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Announcing the HomeAdvance program!

Sealed is excited to announce that we have partnered with the New York Green Bank to launch the groundbreaking Sealed HomeAdvance program!

HomeAdvance is the first program that invests in the energy savings resulting from residential efficiency improvements. This program will help New York homeowners benefit from up to $7.5 million in efficiency projects. For the first time ever, homeowners can pay for these improvements using the resulting energy savings instead of paying cash or taking out a loan.

This is a huge step forward for both our business and the residential efficiency industry, and we’re excited to spread the word and begin rolling out the program!

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Announcing new partnerships!

At Sealed, we’re passionate about helping our customers make their homes better places to live. Whether it’s fixing cold floors, drafts, or stuffy rooms, we help our customers live in the comfort they deserve.

We don’t want to stop there though—we want to help our community too!

Sealed is excited to announce our inaugural partnerships through the Sealed Superheroes program. Through the Superheroes program, Sealed helps community organizations meet critical fundraising goals. Here’s how it works:

· A community partner spreads the word about Sealed to its members
· Members of the partner organization have free home energy assessments with Sealed
· We make a donation to the partner organization for every assessment completed

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Air leakage costs you $100+ a year on your energy bills. Here’s what you can do about it.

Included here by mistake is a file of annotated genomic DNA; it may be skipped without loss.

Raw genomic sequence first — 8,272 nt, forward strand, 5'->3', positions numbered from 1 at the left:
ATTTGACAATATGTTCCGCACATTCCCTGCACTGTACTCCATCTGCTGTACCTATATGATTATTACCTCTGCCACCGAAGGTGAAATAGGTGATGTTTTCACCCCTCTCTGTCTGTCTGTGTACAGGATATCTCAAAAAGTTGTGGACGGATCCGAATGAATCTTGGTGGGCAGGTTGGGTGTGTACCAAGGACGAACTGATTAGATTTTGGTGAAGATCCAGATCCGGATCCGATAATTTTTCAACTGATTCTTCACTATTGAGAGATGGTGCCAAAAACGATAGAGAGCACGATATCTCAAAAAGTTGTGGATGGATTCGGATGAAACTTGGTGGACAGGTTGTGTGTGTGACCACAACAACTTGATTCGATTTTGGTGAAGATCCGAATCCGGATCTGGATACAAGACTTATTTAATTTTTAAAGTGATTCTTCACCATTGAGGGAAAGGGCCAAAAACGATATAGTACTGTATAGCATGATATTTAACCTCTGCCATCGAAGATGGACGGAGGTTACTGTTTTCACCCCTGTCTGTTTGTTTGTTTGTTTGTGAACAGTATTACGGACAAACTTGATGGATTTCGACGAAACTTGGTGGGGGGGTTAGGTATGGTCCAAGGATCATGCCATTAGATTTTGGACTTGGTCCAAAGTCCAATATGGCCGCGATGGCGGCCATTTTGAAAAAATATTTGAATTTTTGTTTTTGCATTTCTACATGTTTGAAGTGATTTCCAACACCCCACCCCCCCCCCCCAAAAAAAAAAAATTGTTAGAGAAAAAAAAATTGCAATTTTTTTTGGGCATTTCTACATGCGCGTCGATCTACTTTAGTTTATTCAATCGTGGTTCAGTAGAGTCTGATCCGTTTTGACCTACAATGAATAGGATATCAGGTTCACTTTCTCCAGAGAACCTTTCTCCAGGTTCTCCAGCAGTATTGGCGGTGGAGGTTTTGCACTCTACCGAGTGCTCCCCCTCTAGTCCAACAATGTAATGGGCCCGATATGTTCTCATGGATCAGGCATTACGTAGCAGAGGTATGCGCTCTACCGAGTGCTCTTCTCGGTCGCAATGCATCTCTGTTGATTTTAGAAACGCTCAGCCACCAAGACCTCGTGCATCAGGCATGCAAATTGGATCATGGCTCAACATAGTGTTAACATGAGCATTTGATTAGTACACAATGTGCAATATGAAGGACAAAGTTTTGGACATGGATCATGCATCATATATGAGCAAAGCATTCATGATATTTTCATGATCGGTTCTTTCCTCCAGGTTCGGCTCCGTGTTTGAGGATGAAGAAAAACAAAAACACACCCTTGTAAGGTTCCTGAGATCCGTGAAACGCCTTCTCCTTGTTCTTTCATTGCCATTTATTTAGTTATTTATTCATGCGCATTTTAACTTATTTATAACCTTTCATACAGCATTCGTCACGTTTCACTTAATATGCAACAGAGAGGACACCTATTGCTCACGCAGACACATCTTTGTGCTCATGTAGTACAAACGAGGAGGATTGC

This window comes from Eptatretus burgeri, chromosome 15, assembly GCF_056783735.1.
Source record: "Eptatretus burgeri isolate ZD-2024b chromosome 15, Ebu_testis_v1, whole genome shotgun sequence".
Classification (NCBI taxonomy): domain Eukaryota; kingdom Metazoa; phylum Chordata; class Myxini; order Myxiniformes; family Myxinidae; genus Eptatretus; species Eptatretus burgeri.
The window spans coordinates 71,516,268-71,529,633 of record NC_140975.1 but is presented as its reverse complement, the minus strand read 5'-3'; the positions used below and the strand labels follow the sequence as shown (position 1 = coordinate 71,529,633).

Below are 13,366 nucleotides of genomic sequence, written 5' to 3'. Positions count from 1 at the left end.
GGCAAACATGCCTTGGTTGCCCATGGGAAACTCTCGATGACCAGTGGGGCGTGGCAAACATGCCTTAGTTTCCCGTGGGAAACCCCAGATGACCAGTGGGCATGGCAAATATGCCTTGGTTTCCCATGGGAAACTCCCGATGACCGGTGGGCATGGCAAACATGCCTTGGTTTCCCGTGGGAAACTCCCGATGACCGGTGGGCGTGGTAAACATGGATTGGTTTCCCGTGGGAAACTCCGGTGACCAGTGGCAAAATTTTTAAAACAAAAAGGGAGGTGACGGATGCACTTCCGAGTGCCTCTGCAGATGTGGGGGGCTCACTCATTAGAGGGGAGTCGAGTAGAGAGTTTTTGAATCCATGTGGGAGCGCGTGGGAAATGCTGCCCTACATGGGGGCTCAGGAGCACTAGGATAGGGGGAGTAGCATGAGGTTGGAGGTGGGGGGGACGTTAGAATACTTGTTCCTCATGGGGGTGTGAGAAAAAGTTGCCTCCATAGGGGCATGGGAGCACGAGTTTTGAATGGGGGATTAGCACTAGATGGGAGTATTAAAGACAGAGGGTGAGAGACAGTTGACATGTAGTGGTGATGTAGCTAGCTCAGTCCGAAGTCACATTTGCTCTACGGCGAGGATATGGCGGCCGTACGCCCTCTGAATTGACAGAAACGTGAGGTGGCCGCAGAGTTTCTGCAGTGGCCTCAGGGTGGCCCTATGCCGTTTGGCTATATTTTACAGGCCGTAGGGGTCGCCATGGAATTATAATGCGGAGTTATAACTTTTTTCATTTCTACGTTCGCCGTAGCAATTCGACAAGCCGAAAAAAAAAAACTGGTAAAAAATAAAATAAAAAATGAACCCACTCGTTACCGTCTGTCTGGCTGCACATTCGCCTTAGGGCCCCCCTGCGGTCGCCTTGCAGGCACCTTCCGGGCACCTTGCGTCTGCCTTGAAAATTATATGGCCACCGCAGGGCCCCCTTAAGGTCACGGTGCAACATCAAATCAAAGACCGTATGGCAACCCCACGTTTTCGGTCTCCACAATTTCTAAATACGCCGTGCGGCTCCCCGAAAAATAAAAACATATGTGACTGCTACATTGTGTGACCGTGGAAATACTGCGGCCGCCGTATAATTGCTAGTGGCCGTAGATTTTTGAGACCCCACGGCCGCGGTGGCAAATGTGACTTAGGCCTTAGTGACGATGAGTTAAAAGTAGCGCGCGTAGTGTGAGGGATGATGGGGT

Whether you feel a draft while sitting on your couch or an unwelcome breeze while walking upstairs, you likely have felt some of the symptoms of air leakage. And because air leakage causes energy waste, you’ve certainly felt its impact on your energy bills.

Luckily, you’re not alone and there’s an affordable fix. In our work in Long Island, we find that the typical home is 2-3 times as leaky as it should be. It’s like keeping a window open all year round!

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Blown Cellulose Insulation: To DIY or not to DIY?

It’s the end of January, and winter has finally arrived in the Northeast. Cold snaps like these often prompt homeowners to upgrade their insulation.

At Sealed, we’re big fans of blown cellulose insulation for attics and walls. It’s cost-effective and gets the job done far better than fiberglass, particularly when it comes to keeping your home warm and reducing your heating bills.

At first, blowing cellulose insulation into your attic may seem like the perfect DIY project. It sounds simple: go into your attic with a hose and blow insulation until it stands 15 inches tall. What’s so hard about that?

It turns out that properly insulating an attic requires a couple challenging steps before blowing the cellulose. You might think twice before doing them yourself.

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Correcting the 3 Biggest Energy Efficiency Misconceptions

Energy efficiency is a powerful, but very misunderstood energy resource. Here at Sealed we see the good, the bad, and the ugly every day. Unfortunately, policymakers, investors, partners, and other stakeholders do not always appreciate the true opportunities and challenges in this market.

The three biggest misconceptions we hear people talking about are:

  1. Customers care the most about lowering energy bills
  2. Better financing is the highest impact solution
  3. Efficiency is too messy and complicated to scale

These misconceptions cause real damage in the market because they lead to policies, business models, and marketing strategies that will inevitably fail.

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When Going Mainstream Makes Sense: Oil-to-Gas Conversions

Do you heat your home with oil? If so, you are part of a small minority nationwide that’s continues shrinking every year. Compared to 48 percent of gas-heated homes, only 5.3% of homes in the U.S. used oil for heating in 2014, down from 7.6% in 2005.

And it makes sense—even with the oil price around $60 per barrel, natural gas still remains up to three times cheaper per unit of energy. Oil-to-gas conversions are one of specialties here at Sealed, so let’s dive right in!